And second, and this is the real point, their experience and research has shown that when people are prepared for the worst, they can find a way deal with it so they can do their best.  If the bad things that could happen are not a surprise to them, then the workers are able to keep their eyes on the work they were called and excited to do.  If the bad things are expected, then it is just part of the process that has to be worked through, in order to reach the God-intended goal.


The world tells us that it is better to be prepared for the best that can happen.  We are to expect the best, believe we can have it, and that we deserve it.  Keep your eyes on the prize, and it can be yours. That is the American belief system.


Because of this, we tend to believe that if something bad happens, it is a judgment.  And it is not just a judgment – it is God against us.  Because of this, it can be hard for us to believe that God is still at work among us, when something bad happens.  If we are only expecting good things, and for everything to always go smoothly and pleasantly in our lives, then the bad things will feel like judgment.


This is why Jesus said what he said to his disciples.  The God-honest, God-given truth is that people are not going to like everything we do in the name of Jesus.  Do it anyway.  There will be resistance to the coming kingdom of God, and it may be violent.  Keep moving forward anyway.  People won’t always understand what you are doing or why you are doing it, and they may even be members of your family.  Love and forgive everyone anyway.


This passage can sound daunting, but right in the middle of it, there is a ray of hope.  It's only a glimmer if you are not looking for it, but it is the light of God when you see it.  We often miss its hopefulness because of the world we live in.  We find this shining ray of light at verse 27, which is the verse on the front of your bulletin.

27What I say to you in the dark, tell in the light;

and what you hear whispered, proclaim from the housetops.


We often miss the hopefulness of this verse because we read it against the background of today’s news. This verse sounds a lot like the process of leaking to the press information you want out there, but don’t want traced back to you.  Instead of sounding like a word from God, this verse sounds more like the mission statement for Wiki-Leaks.


Yet, I believe this one verse is the good news that Curtis Almquist didn’t need to mention with his missioners.  This is the verse which promises the adventure, the virtue, and the God-moments of connecting with persons in need and knowing the Jesus is there with us.  I believe this enough that, this week, I wrote a new hymn about it. (tune: LOS CERRITOS)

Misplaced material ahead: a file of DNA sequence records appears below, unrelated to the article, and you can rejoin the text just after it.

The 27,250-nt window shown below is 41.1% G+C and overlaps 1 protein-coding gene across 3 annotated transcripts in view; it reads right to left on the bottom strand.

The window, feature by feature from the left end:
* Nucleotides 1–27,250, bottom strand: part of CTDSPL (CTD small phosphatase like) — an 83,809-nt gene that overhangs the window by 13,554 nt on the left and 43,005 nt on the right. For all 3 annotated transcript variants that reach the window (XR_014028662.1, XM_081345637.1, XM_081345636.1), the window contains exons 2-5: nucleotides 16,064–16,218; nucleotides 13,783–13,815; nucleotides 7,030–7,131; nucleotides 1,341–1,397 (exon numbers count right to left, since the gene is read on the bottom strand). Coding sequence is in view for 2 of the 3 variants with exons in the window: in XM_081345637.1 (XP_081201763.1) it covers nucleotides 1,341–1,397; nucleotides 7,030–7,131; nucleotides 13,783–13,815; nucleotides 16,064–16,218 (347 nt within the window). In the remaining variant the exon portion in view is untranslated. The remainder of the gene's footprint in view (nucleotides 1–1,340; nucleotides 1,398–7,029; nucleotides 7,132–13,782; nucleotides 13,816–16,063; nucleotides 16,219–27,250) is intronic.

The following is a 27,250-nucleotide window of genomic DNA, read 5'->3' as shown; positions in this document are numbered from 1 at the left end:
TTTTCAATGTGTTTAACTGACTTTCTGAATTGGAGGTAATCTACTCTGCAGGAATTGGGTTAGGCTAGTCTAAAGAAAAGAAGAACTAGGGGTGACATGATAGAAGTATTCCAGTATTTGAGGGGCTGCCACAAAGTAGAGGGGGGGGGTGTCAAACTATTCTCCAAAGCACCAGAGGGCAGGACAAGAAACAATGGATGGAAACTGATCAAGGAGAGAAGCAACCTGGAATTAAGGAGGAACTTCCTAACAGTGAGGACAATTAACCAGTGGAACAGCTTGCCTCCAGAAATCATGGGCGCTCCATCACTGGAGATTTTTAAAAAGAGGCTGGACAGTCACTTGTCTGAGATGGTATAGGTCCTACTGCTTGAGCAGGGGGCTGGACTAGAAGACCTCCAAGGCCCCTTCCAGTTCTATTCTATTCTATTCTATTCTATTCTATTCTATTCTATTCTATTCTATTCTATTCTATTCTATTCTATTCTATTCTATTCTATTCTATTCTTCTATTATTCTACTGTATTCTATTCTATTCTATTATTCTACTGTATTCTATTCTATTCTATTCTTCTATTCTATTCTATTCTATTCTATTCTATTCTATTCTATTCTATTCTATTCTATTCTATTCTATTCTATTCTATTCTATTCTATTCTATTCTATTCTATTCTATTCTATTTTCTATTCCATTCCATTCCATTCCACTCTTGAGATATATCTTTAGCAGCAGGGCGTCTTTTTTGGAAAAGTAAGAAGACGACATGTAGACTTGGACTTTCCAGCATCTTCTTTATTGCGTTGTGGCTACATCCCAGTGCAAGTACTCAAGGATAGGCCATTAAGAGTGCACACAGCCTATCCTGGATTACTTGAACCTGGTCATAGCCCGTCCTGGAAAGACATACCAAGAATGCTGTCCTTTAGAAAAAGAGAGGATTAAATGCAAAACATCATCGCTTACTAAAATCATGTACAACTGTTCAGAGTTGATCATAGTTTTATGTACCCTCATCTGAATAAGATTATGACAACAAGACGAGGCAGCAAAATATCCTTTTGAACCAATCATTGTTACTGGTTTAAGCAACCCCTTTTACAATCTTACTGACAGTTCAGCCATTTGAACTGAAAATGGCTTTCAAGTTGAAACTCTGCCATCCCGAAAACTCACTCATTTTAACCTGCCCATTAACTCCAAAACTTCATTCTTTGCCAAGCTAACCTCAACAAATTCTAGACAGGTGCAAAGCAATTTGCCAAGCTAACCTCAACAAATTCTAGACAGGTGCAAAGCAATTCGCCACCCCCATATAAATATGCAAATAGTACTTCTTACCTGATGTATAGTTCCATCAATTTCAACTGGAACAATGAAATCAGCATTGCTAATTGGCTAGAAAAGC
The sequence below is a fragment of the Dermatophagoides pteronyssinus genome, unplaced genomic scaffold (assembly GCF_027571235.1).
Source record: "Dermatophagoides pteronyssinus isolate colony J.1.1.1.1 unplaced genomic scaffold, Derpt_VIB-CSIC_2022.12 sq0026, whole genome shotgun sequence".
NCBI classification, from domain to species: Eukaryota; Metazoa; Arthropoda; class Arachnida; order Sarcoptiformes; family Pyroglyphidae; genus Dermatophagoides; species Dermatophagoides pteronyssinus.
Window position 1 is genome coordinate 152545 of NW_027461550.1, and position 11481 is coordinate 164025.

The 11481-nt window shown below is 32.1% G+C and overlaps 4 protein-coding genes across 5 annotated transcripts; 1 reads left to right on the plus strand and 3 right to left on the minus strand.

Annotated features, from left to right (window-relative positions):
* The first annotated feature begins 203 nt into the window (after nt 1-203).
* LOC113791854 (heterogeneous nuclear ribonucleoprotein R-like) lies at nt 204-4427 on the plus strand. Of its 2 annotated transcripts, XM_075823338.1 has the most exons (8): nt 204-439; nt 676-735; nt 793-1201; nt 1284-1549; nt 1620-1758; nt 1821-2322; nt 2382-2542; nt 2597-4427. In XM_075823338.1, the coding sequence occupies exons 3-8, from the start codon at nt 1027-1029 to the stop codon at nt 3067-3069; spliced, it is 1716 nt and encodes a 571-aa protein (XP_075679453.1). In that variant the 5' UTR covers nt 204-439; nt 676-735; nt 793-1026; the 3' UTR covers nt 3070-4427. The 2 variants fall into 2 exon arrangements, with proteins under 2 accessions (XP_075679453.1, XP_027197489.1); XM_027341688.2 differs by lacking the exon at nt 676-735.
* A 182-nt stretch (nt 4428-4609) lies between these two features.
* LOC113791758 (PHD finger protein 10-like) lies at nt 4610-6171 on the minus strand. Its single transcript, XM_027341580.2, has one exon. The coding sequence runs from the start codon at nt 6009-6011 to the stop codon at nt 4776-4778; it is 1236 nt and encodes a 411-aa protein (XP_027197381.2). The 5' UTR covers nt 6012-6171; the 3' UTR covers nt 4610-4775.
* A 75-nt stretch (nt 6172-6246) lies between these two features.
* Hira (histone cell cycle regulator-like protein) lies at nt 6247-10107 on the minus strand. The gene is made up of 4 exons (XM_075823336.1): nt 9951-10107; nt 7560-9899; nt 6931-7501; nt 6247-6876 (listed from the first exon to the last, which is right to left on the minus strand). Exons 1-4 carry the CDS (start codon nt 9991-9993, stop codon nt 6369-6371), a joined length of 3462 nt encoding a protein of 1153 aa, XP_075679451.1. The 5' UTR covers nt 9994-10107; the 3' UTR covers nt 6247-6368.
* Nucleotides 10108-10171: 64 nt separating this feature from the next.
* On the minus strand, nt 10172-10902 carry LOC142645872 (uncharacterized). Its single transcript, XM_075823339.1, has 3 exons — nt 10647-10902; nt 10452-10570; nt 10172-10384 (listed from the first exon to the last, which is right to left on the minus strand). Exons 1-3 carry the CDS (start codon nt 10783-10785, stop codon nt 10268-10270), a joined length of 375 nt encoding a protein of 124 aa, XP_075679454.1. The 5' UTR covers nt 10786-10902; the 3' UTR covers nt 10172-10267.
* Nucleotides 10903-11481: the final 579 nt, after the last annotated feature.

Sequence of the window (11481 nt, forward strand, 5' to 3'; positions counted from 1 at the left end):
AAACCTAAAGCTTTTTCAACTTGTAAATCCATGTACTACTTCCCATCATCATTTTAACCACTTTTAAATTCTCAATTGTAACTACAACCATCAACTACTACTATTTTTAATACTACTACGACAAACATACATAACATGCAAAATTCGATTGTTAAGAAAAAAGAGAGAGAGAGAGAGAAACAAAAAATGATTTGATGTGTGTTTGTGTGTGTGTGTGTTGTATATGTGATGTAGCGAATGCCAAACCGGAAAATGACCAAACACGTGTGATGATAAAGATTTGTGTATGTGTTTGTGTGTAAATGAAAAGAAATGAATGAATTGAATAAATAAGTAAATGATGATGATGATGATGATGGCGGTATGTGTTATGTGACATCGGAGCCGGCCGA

O what the Lord now says to you, O what you hear in the night

“Proclaim the good news everywhere, and chase the dark with my light!”

The whispered hope of God’s presence with us through every trial in life.

O what the Lord now says to you, proclaim, and live in the light!


The whispered peace which now assures, the whispered love in our heart:

Now take the good news everywhere, forgiveness gives us our start!

The whispered hope of God’s presence with us through every trial in life.

O what the Lord now says to you, proclaim, and live in the light!


The faith we have in Jesus Christ, the confidence to be bold:

The Holy Spirit gives to us the message to make us whole!

The whispered hope of God’s presence with us through every trial in life.

O what the Lord now says to you, proclaim, and live in the light!


This is the good news in this verse – God speaks light into the darkness.  God speaks hope when all seems hopeless.  God speaks forgiveness when the unforgivable happens.  God speaks peace when the ways of the world threaten to divide us.  What Jesus says to us in the darkness of our sin, tell in the light of his grace and love.  What we hear whispered by the still, small voice of God when we humble ourselves and pray, proclaim from the rooftops so that the light of Christ may shine like a city on a hill.


This is what Paul wrote to the church at Rome (chapter 8), as they were faced with persecution, when the worst things that could happen to them were actually happening to them: 35Who will separate us from the love of Christ? Will hardship, or distress, or persecution, or famine, or nakedness, or peril, or sword? 36As it is written, “For your sake we are being killed all day long; we are accounted as sheep to be slaughtered.” 37No, in all these things we are more than conquerors through him who loved us. 38For I am convinced that neither death, nor life, nor angels, nor rulers, nor things present, nor things to come, nor powers, 39nor height, nor depth, nor anything else in all creation, will be able to separate us from the love of God in Christ Jesus our Lord.


It can be hard to remember this when you are in the midst of the trials.  It can be hard to remember this when it feels like the judgment of darkness is smothering you.  It is especially hard when you think that you are facing the trials alone, that there is a clear separation from God.


What Jesus tells us in this verse, and over and over again throughout his life, is that God never leaves us. In our sin, we may believe either that God has left us, or that God has abandoned those who oppose us. We may think we are engaged in a spiritual battle on the side of God, when it is really only our sin that causes our conflict.  In every case, the clear choice presented by the world when we are in conflict seems to be that we are to abandon forgiveness, and mercy, and hope, as we choose to be separated by something so much less than God.